Lahore has witnessed five attacks this year. The latest of these was the August 7 blast inside a truck on Bund Road, which was on the route that ousted Prime Minister Nawaz Sharif was originally going to take, before switching his rally to GT Road. The blast left one dead and over 45 injured.

A couple of weeks before that 26 people were killed, over 50 injured in a suicide bombing near Arfa Software Technology Park.

The three blasts before targeted a census team on Bedian Road, pharmaceutical manufacturers’ protest on Mall Road, a café in Z-Block DHA – all roughly 15-minute radii from Gaddafi Stadium, which is all set to host high-profile athletes over the next three months.

Yesterday, PCB Chairman Najam Sethi confirmed that the much touted ICC World XI would be touring Pakistan next month, which would be followed by Sri Lanka “playing at least one T20 in Lahore” in October, and then a three-match series against the West Indies in November.

If five attacks in seven months is how the ICC security team defines “safe”, one wonders why Pakistan hasn’t been hosting international cricket all along?

While the current regime, especially at the PCB, would, deservedly, peddle this an achievement despite the continued turmoil, it’s hard to imagine what Pakistan would achieve by successfully hosting international cricketers inside these artificial fortresses.

Just like the PSL final, and the Zimbabwe tour – which still managed to squeeze in a terror attack outside the stadium – the cricket events coming up later this year are synthesised under unnatural conditions. And the cost to fabricating those conditions would run in the billions, with the only possible achievements being the creation of a false sense of security to lure more international teams and a few servings for the cricket hungry masses.

But the question marks over hosting the PSL final that had been shushed away following the unquestionable feel-good event that it turned out to be, will now resurface.

What are we trying to achieve by creating a scenario where we are one wrong incident away from basically a point of no return for international cricket in Pakistan?

Is it an election gimmick being sold to the masses, to create an aura of normalcy, where none exists?

Or is it a parallel dimension that we are creating where terrorism and cricket can coexist, while taking turns to occupy mutually exclusive spaces?

Is this the reality of a new Pakistan where joy and celebration can only be simulated under multi-tier security, and the interval between the jubilations would continue to be thronged by the sound of falling dead bodies?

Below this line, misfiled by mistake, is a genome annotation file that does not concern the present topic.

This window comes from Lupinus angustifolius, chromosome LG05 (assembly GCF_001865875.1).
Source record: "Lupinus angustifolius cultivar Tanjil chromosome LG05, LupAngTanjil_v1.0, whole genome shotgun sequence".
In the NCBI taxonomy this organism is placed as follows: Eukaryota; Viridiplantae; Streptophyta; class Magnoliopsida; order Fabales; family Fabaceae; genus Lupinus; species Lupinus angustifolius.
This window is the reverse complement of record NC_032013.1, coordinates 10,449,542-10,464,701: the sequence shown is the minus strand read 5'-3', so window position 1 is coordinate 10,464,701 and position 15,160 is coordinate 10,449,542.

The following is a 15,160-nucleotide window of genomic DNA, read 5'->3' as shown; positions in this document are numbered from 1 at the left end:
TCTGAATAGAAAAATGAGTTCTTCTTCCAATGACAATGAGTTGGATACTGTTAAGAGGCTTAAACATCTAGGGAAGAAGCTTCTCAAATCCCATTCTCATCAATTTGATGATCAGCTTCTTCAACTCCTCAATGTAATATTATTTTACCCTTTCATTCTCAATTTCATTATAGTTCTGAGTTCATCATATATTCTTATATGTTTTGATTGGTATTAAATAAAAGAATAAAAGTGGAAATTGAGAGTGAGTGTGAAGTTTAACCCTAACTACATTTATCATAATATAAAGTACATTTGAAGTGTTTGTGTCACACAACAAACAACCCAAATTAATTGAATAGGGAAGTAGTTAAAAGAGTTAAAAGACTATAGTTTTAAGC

Such viewpoints are usually binned as overly pessimistic at best and downright treasonous at worst.

The counterargument being: how else are we going to return to normalcy if we continue to shy away from potential threats? It continues: The best way to defy terror is to not be terrorised.

No, the best way to defy terrorism is to eradicate it. The easiest way to generate an aura of safety for Pakistan, with regards to foreign athletes, is to actually make it safe.

The PSL final was preceded by two blasts in Lahore, within a month of the match. Ronaldinho and Friends played two football matches in Pakistan, with their Lahore leg sandwiched between two other blasts.

Would each of the three upcoming cricket series be similarly scheduled so as to not overlap with the timetable of the jihadists?

We should also ask if this agreement is actually formalised with the terror groups, for the current Punjab government has been known to have similar arrangements with jihadists and their Islamist fronts in the past.

Just the fact that we’ve been talking about Lahore and Punjab alone, further outlines the hollowness of this plan.

Only 10 days ago, ISIS bombed Quetta. The greatest terror threat in the world, the most vicious jihadist group, that is being battered in the Middle East and is slowly capitalising on the perpetual vacuum along the Af-Pak border, killed 15 people in a Pakistani provincial capital, and we’re claiming that the country is safe to host international cricket, by splurging serious money on mirages of peace?

Let’s hope a few years from now this era is listed as a transition period between a terror-struck and a stable Pakistan. If not, this coexistence between cricket and terrorism, is neither sustainable, nor worth it.